Where $\sigma {e}$ and $\sigma _{i}$ describe spatial frequency of human sensation. The frequency response can be described by its Fourier transform$R(f{x},f_{y})$:

$R(f_{x},f_{y})=exp{-\frac{(2\pi\sigma {e})^{2}}{2}(f{x}^{2}+f_{y}^{2})} - exp{-\frac{(2\pi\sigma {i})^{2}}{2}(f{x}^{2}+f_{y}^{2})}$

Where $f_{x}$ and $f_{y}$ are the spatial frequency along x-axis and y-axis. The perceived stimuli b (x, y) can be calculated by the formula in the figure, where r (x, y) is the function that represents the DOG filter, and l (x, y) is the stimuli distribution of the pattern:

$b(x,y)=\iint r(X-x,Y-y)l(X,Y)dXdY$

2.2.2 Depth-guided illusion

2.2.3 Optical illusion caused by comparison of nearby objects

3.Illusion of shape or size

3.1Cafe Wall Illusin

The Café Wall illusion is an optical illusion first described by Dr. Richard Gregory. He observed this curious effect on the wall tiles of a cafe at the bottom of St. Michael’s Hill in Bristol.

This illusion is one in which parallel horizontal lines appear to bend.

To create this illusion, light-colored and dark-colored bricks are alternately staggered. It is important to apply mortar (gray in the image) around the bricks. The ideal color for this mortar is a color between the shades of the bricks.

The Café Wall illusion is not well understood. The perception of oblique lines is due to the interaction of neurons in the brain. Different types of neurons respond to the perception of dark and light colors, and different parts of the grout line are darkened or lightened on the retina because of the placement of dark and light tiles. This effect may involve interactions between neurons that encode orientation in the visual cortex. However, it is unclear whether this effect is due to an inhibitory mechanism or whether there is a kind of computational filter that acts on inputs from cells operating at different spatial frequencies.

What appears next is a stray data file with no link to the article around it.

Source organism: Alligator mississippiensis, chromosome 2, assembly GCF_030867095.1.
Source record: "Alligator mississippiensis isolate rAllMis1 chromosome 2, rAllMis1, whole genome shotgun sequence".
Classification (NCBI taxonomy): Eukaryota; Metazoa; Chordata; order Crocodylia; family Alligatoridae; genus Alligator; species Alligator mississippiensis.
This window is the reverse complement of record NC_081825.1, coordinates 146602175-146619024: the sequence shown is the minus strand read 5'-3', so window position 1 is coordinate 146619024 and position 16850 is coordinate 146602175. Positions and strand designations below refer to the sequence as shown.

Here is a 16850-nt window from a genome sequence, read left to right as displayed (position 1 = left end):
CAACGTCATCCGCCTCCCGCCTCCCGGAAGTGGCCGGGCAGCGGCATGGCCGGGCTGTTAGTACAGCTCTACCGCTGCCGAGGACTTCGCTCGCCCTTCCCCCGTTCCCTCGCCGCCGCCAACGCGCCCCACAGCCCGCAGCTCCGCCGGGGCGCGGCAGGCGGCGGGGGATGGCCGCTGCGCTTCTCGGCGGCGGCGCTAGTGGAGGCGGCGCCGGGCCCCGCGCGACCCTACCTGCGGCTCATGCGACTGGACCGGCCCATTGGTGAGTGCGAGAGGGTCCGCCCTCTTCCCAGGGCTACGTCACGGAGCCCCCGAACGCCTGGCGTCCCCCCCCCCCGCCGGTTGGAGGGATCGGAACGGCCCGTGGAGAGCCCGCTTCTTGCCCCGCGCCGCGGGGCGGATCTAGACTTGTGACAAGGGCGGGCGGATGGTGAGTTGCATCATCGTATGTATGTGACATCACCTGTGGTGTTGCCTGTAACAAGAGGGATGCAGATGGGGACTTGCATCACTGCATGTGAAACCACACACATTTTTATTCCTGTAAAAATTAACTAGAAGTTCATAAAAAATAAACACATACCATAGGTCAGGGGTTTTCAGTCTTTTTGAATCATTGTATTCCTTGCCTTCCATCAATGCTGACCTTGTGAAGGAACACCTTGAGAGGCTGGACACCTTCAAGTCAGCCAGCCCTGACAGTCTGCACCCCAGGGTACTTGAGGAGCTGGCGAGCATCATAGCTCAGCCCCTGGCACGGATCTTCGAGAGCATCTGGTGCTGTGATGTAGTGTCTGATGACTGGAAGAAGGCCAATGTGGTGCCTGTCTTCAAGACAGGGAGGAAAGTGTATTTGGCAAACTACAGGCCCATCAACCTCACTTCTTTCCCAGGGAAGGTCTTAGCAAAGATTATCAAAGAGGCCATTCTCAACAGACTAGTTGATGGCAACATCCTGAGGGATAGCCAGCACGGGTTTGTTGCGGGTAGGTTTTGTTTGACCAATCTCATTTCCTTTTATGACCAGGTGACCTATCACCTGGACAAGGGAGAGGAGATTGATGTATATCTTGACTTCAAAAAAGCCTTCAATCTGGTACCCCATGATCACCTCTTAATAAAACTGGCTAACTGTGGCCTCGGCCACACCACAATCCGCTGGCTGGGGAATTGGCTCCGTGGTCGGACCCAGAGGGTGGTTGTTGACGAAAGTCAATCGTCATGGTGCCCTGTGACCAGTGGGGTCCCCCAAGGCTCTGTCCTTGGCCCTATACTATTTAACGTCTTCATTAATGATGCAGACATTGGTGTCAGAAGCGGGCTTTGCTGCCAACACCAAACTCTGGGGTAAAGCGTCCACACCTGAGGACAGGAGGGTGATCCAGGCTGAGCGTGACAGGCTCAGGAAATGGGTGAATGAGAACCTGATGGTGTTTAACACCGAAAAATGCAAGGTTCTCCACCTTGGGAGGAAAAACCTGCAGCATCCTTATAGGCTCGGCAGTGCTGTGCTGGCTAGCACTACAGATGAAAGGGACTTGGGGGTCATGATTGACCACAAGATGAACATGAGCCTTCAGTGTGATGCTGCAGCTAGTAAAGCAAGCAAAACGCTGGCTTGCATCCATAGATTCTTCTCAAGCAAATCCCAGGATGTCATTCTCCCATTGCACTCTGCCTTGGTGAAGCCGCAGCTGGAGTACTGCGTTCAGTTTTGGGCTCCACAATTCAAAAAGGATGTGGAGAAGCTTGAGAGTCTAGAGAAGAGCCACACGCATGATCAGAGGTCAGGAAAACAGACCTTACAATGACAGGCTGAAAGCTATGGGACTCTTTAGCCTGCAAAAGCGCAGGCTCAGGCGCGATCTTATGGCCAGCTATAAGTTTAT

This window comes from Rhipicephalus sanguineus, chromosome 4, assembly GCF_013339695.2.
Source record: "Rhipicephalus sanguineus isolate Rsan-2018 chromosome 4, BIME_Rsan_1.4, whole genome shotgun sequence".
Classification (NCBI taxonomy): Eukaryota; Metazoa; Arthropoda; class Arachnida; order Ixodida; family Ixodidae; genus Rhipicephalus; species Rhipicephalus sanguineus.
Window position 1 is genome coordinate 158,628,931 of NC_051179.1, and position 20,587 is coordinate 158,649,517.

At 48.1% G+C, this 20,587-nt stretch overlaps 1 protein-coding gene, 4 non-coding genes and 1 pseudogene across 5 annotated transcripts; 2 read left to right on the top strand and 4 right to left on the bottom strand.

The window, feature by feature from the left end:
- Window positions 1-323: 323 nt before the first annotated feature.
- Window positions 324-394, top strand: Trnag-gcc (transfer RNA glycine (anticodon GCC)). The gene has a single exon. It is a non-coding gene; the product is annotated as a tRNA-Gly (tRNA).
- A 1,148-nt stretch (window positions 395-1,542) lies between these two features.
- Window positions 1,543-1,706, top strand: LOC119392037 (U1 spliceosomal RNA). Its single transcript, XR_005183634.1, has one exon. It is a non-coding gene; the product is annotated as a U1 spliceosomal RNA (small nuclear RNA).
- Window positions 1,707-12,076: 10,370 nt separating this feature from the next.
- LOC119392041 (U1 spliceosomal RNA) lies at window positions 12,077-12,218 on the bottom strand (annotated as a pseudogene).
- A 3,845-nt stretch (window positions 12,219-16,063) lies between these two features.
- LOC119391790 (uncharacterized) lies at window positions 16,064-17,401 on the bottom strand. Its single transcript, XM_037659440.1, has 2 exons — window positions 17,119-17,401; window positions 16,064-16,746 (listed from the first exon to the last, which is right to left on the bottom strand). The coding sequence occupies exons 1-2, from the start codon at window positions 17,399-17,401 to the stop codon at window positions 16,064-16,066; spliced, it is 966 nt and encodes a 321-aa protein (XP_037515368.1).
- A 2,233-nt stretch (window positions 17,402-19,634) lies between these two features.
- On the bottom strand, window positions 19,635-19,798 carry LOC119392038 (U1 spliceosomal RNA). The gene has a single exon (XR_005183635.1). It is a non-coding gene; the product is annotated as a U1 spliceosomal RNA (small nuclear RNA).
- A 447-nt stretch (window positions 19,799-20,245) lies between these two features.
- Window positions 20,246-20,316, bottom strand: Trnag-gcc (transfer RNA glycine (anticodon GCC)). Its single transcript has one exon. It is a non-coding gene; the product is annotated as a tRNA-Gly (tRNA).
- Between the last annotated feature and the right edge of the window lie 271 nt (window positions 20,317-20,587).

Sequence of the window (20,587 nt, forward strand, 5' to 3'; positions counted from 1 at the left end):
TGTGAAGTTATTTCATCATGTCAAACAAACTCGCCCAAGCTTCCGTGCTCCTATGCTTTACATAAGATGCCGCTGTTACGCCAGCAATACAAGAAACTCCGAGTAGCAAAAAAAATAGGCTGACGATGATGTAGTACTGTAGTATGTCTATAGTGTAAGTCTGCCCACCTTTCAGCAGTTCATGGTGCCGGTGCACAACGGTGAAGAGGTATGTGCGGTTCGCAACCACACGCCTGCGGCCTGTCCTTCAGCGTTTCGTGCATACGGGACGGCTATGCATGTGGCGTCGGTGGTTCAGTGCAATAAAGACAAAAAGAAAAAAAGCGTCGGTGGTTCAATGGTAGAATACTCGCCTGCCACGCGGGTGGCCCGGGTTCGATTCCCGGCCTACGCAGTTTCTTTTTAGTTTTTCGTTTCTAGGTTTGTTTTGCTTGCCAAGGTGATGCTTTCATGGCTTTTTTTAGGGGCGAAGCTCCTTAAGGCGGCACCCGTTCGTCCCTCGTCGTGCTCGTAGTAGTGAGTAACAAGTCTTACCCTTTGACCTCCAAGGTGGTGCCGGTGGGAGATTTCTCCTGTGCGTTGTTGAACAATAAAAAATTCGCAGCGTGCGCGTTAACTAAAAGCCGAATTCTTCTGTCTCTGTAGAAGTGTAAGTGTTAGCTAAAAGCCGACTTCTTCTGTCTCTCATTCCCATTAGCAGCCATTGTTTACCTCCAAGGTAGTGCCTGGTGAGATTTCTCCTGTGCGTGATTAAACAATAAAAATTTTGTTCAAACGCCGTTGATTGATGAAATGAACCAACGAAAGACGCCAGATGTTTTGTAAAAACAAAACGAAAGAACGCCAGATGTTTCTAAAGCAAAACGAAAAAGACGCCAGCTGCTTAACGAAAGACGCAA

The Café Wall illusion has helped neuropsychologists study how visual information is processed by the brain. The illusion has also been applied to graphic design, art, and architecture.

source: http://nekomosyakushimo.hatenablog.com/entry/2017/09/06/012510

python code
from __future__ import division
from __future__ import unicode_literals
from numpy import array
from PIL import Image, ImageDraw

black1 = array(range(5)) * 120 + 30

image = Image.new("RGB", (620,123), color=(255,255,255))
draw = ImageDraw.Draw(image)

for i in range(5): #上段の四角形を描く
    draw.rectangle(((black1[i],0),(black1[i]+60,60)), outline = None, fill = (0,0,0))
for j in range(5): #下段の四角形を描く
    draw.rectangle(((black1[j]+30,63),(black1[j]+90,123)), outline = None, fill = (0,0,0))